“I want the perception to be that every time you turn around, there’s a black-and-white,” he said. “We want people to have one of two reactions: ‘Oh, thank God, a patrol car is here,’ or ‘Oh my God, a patrol car is here.’ “
So says Sacramento Sheriff John McGinness in today’s Bee.
The Sheriff’s Department, who patrols the unincorporated areas of Sacramento (including, as the Bee points out, Rancho Cordova), are changing their colours. These cops areÂ going retro – recalling the great law enforcement strategies of the 1920s:
Schuler said the zebra color scheme first appeared in the United States in the 1920s, when nearly all cars were black. Officers painted the doors white to set them apart, launching a national trend.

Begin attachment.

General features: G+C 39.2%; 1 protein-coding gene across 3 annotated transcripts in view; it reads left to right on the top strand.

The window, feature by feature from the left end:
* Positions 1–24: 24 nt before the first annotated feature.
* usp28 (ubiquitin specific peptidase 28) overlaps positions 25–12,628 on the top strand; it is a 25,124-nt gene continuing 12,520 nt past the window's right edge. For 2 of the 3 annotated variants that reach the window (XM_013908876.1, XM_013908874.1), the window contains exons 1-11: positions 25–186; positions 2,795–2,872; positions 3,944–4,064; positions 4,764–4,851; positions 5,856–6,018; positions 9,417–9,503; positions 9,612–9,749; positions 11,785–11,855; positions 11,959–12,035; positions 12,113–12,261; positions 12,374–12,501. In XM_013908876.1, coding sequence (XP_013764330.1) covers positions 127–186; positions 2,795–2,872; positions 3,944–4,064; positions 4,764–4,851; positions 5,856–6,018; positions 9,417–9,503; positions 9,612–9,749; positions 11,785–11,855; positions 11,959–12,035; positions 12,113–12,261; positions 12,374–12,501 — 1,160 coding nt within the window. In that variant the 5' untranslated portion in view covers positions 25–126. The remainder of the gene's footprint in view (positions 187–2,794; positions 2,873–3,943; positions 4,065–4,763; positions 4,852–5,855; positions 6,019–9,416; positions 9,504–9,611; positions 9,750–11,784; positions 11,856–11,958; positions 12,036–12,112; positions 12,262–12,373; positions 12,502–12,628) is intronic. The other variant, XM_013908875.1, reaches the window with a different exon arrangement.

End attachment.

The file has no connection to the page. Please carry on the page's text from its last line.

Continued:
Apparently, such a colour scheme willÂ give the perception that there are more police officers in the streets.Â I wonder if there is any data that would corroborate a relationship between havingÂ black and white police cars and a decrease in crime.Â Of course, the other benefit of the black-and-white police car is…
Whether or not the new cars beef up apparent police presence, the newly elected leader likes the look.
“I think it’s a better visual image,” McGinness said.
I’m not sure everyone would agree, Sheriff McGinness. Quote Brother Michael:
Don’t tell me you agree with me
When I saw you kicking dirt in my eye
But, if you’re thinkin’ about my baby
It don’t matter if you’re black or white
Indeed, King of Pop, indeed.Â Yeah, yeah, yeah.